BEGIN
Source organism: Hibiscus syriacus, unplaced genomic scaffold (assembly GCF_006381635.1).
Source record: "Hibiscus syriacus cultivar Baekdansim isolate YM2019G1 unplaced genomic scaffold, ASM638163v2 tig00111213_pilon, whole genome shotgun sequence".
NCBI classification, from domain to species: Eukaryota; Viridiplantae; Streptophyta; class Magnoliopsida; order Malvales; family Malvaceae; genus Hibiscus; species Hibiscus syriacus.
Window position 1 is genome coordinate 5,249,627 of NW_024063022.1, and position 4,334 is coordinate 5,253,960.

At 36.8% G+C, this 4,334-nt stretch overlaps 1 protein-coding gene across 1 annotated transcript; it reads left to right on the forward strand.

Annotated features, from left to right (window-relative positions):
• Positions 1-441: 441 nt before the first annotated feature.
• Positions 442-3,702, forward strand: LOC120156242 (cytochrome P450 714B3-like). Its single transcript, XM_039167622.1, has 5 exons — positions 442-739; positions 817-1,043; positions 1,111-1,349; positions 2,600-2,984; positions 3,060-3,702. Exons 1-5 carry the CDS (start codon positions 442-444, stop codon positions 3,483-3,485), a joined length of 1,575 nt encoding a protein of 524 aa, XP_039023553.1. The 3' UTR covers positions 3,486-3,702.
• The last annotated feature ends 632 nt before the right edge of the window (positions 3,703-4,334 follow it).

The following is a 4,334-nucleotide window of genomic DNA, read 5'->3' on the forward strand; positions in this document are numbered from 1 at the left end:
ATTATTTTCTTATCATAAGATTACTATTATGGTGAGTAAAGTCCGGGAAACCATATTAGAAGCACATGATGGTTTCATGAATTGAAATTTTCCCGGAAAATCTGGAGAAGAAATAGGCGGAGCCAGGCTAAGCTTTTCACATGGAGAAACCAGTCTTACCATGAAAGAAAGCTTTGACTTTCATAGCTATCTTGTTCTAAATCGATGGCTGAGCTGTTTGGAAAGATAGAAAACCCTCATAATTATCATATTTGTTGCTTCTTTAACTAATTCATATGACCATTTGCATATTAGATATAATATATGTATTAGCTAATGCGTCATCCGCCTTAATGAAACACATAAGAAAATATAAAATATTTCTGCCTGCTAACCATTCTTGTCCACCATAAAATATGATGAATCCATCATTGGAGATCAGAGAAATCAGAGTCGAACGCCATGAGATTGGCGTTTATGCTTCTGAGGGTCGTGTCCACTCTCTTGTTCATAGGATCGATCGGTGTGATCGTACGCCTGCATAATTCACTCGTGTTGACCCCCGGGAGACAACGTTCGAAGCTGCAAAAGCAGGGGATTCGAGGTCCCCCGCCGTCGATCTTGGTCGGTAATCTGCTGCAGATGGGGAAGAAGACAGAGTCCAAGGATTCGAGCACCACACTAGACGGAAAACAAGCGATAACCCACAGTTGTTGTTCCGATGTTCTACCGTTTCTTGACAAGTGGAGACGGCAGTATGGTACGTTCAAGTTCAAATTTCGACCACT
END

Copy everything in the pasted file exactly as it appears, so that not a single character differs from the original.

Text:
Source organism: Hibiscus syriacus, unplaced genomic scaffold (assembly GCF_006381635.1).
Source record: "Hibiscus syriacus cultivar Baekdansim isolate YM2019G1 unplaced genomic scaffold, ASM638163v2 tig00111213_pilon, whole genome shotgun sequence".
NCBI classification, from domain to species: Eukaryota; Viridiplantae; Streptophyta; class Magnoliopsida; order Malvales; family Malvaceae; genus Hibiscus; species Hibiscus syriacus.
Window position 1 is genome coordinate 5,249,627 of NW_024063022.1, and position 4,334 is coordinate 5,253,960.

At 36.8% G+C, this 4,334-nt stretch overlaps 1 protein-coding gene across 1 annotated transcript; it reads left to right on the forward strand.

Annotated features, from left to right (window-relative positions):
• Positions 1-441: 441 nt before the first annotated feature.
• Positions 442-3,702, forward strand: LOC120156242 (cytochrome P450 714B3-like). Its single transcript, XM_039167622.1, has 5 exons — positions 442-739; positions 817-1,043; positions 1,111-1,349; positions 2,600-2,984; positions 3,060-3,702. Exons 1-5 carry the CDS (start codon positions 442-444, stop codon positions 3,483-3,485), a joined length of 1,575 nt encoding a protein of 524 aa, XP_039023553.1. The 3' UTR covers positions 3,486-3,702.
• The last annotated feature ends 632 nt before the right edge of the window (positions 3,703-4,334 follow it).

The following is a 4,334-nucleotide window of genomic DNA, read 5'->3' on the forward strand; positions in this document are numbered from 1 at the left end:
ATTATTTTCTTATCATAAGATTACTATTATGGTGAGTAAAGTCCGGGAAACCATATTAGAAGCACATGATGGTTTCATGAATTGAAATTTTCCCGGAAAATCTGGAGAAGAAATAGGCGGAGCCAGGCTAAGCTTTTCACATGGAGAAACCAGTCTTACCATGAAAGAAAGCTTTGACTTTCATAGCTATCTTGTTCTAAATCGATGGCTGAGCTGTTTGGAAAGATAGAAAACCCTCATAATTATCATATTTGTTGCTTCTTTAACTAATTCATATGACCATTTGCATATTAGATATAATATATGTATTAGCTAATGCGTCATCCGCCTTAATGAAACACATAAGAAAATATAAAATATTTCTGCCTGCTAACCATTCTTGTCCACCATAAAATATGATGAATCCATCATTGGAGATCAGAGAAATCAGAGTCGAACGCCATGAGATTGGCGTTTATGCTTCTGAGGGTCGTGTCCACTCTCTTGTTCATAGGATCGATCGGTGTGATCGTACGCCTGCATAATTCACTCGTGTTGACCCCCGGGAGACAACGTTCGAAGCTGCAAAAGCAGGGGATTCGAGGTCCCCCGCCGTCGATCTTGGTCGGTAATCTGCTGCAGATGGGGAAGAAGACAGAGTCCAAGGATTCGAGCACCACACTAGACGGAAAACAAGCGATAACCCACAGTTGTTGTTCCGATGTTCTACCGTTTCTTGACAAGTGGAGACGGCAGTATGGTACGTTCAAGTTCAAATTTCGACCACT